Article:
Zalyvakha, Opanas. Billiards (Tabirne), 1989. Painting
In the view of historian Myroslava Mudrak, “Tabirne” (Billiards) is “an exercise in ironic expression.” “Through pastel tones (usually employed by the symbolists who would describe ethereal themes, suspended dream-like situations, somewhat out of touch with the concrete vividness of reality, where saturated primaries and secondary hues would be used), which tend to create a mood of warmth and intimacy, we have the epitome of the grotesque and decadent (another feature of symbolist art). Typical of this approach is the existential moment—the questioning of “who am I?” “where am I going?” “what’s next for me?” “how did I get here?" Not only are the incarcerated (in the background) facing the agony of this questioning, but even the Cheka members are put in a situation, which is somewhat out of character with their role. In a brief, relaxational moment, they seem to let down their guard to feel the weight of their charge lifted momentarily, yet at the same time, still carrying on, making the viewer aware of the horrible and deadly nature of that charge, visible at the end of their sticks.“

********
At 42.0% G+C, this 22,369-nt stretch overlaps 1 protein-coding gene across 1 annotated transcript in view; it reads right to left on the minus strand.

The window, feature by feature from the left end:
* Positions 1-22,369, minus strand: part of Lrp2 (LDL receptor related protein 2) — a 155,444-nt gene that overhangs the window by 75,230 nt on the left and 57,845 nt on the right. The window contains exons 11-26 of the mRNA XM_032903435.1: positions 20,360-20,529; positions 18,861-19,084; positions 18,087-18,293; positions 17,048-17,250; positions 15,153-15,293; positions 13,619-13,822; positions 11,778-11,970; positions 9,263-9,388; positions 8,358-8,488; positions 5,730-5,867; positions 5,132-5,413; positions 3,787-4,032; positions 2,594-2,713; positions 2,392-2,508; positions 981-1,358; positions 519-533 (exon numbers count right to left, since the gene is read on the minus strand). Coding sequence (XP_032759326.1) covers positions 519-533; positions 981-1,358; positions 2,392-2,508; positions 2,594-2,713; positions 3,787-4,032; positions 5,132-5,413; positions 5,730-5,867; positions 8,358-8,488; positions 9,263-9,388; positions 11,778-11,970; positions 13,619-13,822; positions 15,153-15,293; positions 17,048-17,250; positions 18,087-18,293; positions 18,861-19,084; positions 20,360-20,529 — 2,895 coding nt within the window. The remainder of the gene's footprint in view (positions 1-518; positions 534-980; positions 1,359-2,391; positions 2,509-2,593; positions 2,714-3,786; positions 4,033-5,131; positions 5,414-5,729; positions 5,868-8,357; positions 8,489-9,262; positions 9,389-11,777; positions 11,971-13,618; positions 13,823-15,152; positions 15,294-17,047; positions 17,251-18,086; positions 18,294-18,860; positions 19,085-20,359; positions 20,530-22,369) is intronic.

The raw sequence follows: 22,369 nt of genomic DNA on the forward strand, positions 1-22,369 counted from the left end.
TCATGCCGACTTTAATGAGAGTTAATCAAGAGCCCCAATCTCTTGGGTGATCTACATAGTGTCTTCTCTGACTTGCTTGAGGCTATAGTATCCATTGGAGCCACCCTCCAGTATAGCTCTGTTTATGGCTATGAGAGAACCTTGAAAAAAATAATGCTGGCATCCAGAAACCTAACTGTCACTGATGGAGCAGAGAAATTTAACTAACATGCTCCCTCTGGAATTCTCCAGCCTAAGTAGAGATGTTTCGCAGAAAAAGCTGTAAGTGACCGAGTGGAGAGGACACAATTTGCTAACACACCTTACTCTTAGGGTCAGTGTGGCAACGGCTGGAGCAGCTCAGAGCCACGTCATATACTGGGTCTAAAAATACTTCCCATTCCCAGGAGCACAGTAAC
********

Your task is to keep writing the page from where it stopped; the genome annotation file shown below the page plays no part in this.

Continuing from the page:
Kyiv Olesia Honchara Street 33, Ukraine
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- The Sixtiers Museum, Kyiv, Ukraine
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- Kulick, Orysia Maria
Luk'ianenko, M. A. Pleiada Neskorenykh: Alla Horsʹka, Opanas Zalyvakha, Viktor Zaretsʹkyi, Halyna Sevruk, Liudmyla Semykina: Biobibliohrafichnyi Narys. Kyiv: Natsional'na Parlaments'ka Biblioteka Ukrainy, 2011, 20-25.
Mudrak, Myroslava. "Interview with Zalyvakha." Email, 2017.